COS 42-5
Global beta-diversity is more sensitive to loss of species with small versus large ranges

Tuesday, August 11, 2015: 2:50 PM
319, Baltimore Convention Center
Joshua Ladau, Gladstone Institutes, University of California San Francisco, San Francisco, CA
Jessica Green, Center for Ecology and Evolutionary Biology, University of Oregon, Eugene, OR
Katherine S. Pollard, Gladstone Institutes, University of California San Francisco, San Francisco, CA

Beta-diversity -- broadly defined as the variability of communities between locations -- can promote multiple ecosystem functions, insure against loss of function in communities, and impart ecosystem stability. Thus, understanding how beta-diversity will be impacted by ongoing extinction events is of high importance. Previous studies have shown that beta-diversity is more strongly correlated with the distributions of wide-ranged and abundant species than narrow-ranged and rare species. These observations suggest that beta-diversity will be impacted relatively little by incipient extinctions of threatened species, which tend to have narrow ranges and are rare. To investigate this hypothesis, we (i) use a database of the global distributions of almost all known amphibian, bird, and mammal species to empirically assess the relative impacts of extinctions on four classic measures of beta-diversity and (ii) develop a mathematical theory based on geometric probability to understand and predict these impacts.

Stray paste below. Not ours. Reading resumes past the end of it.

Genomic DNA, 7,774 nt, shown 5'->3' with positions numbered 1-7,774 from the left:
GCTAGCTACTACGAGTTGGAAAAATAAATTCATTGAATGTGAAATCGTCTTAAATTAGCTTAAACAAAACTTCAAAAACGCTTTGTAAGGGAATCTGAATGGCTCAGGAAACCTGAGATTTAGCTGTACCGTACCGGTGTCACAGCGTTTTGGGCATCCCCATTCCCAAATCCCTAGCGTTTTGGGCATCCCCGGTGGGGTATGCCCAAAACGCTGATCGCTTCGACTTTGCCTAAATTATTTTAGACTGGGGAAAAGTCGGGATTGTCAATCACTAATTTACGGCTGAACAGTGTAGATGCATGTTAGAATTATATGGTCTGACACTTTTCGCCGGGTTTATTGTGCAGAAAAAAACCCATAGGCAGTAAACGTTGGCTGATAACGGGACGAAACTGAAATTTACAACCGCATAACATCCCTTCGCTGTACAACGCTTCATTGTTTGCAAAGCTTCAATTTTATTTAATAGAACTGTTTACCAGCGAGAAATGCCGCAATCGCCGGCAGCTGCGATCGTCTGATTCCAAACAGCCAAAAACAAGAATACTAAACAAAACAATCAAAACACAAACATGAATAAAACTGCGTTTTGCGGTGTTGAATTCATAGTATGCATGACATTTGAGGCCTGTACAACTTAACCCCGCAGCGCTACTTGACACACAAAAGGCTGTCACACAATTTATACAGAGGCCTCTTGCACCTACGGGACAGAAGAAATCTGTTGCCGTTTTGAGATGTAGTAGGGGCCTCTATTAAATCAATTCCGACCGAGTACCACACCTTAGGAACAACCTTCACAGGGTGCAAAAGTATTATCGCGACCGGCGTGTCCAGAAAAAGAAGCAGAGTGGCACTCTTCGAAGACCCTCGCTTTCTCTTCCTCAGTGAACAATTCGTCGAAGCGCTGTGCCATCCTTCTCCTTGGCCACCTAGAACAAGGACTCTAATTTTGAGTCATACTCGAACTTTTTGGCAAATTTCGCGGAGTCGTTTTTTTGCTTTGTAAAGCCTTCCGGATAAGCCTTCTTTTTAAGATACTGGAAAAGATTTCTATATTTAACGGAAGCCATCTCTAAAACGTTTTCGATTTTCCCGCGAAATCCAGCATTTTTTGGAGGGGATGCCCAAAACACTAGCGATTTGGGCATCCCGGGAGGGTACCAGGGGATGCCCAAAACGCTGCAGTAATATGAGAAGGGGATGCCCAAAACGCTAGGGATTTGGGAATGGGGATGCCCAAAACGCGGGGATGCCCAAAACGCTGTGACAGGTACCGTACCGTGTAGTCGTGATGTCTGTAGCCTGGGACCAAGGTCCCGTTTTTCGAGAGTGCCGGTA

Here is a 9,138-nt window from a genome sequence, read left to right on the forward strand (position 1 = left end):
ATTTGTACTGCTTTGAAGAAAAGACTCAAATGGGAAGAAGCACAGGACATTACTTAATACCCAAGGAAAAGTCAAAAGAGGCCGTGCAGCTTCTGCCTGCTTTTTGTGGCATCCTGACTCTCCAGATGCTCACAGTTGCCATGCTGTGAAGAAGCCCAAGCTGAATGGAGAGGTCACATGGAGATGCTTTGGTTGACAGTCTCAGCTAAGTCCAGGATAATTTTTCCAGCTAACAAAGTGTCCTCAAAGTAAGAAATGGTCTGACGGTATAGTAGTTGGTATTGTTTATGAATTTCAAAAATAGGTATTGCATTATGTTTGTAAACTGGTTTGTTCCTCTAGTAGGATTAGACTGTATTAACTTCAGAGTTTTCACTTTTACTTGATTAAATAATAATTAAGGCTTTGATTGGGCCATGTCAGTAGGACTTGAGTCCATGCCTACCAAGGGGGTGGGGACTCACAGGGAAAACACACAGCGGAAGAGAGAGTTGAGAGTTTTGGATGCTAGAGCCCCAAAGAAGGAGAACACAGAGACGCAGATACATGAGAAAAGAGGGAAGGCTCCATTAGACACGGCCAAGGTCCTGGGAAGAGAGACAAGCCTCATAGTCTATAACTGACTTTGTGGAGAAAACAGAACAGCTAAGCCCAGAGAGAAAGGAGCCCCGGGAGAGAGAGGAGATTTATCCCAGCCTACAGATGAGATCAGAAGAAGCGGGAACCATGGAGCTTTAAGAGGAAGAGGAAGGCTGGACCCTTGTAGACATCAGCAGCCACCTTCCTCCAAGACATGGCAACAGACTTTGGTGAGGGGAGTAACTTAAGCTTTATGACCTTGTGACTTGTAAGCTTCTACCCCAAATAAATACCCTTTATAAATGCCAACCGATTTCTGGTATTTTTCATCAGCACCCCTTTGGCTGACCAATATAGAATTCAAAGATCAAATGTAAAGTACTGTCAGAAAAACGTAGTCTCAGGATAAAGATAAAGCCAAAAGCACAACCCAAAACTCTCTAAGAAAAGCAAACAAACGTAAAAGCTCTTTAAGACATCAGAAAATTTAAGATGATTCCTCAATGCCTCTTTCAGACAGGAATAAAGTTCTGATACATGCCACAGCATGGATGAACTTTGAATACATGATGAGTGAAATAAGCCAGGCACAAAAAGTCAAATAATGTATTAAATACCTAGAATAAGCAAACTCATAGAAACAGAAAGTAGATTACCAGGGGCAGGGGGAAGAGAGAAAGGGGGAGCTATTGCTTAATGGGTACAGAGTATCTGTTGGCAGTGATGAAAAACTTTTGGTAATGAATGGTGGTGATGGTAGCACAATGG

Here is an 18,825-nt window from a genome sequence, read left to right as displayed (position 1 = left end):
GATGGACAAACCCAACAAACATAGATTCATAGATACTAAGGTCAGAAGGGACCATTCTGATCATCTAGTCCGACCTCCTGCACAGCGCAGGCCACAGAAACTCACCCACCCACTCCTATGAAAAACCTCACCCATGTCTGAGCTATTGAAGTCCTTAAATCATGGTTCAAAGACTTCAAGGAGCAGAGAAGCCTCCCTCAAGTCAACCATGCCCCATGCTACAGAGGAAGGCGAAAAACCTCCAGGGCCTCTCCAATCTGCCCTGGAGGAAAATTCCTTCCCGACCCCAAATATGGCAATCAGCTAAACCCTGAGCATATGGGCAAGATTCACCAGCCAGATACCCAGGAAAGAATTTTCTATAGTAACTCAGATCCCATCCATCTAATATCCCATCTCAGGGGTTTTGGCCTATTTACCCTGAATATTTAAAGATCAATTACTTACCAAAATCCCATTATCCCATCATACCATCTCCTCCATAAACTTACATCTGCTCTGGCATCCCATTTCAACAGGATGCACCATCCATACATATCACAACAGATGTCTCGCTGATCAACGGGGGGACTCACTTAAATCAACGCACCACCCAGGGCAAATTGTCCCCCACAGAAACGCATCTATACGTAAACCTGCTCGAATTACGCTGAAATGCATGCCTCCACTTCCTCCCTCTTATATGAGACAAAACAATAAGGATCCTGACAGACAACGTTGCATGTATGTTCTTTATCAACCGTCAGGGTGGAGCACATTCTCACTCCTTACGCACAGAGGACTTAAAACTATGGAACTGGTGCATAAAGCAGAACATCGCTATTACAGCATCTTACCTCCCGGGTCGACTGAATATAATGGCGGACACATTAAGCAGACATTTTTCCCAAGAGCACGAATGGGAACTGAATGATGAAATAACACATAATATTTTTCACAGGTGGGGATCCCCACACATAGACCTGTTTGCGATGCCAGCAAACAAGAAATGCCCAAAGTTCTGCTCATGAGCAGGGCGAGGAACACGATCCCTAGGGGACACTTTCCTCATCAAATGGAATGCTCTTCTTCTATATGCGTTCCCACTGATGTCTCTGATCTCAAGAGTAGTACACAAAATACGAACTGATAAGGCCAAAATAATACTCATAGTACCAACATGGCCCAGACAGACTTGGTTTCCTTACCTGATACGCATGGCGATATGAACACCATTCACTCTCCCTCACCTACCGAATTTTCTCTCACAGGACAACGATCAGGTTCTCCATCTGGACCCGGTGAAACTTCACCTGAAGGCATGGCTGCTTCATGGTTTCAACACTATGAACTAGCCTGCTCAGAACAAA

Contrary to expectations, we find empirically that at global scales beta-diversity is more strongly impacted by extinctions of narrow-ranged species than wide-ranged species. As measured by the change in beta-diversity per species lost, the impacts can be over 1000 times greater for loss of narrow-ranged species than wide-ranged species. This sensitivity to extinctions of narrow-ranged species is evident across all of the taxa that we examined, and for all measures of beta-diversity and in almost all geographic regions that we examined. Our mathematical theory is highly predictive of these empirical observations, and it makes additional predictions about the relationships between beta-diversity and geometric properties of ranges, which we confirm, suggesting that the differential impacts of extinctions on beta-diversity stem from fundamental geometric constraints. Our results show that because loss of narrow-ranged species has an inordinate influence on beta-diversity, incipient extinctions of narrow-ranged species will disproportionately affect beta-diversity, with likely ramifications for the ecosystem services and functions provided by beta-diversity.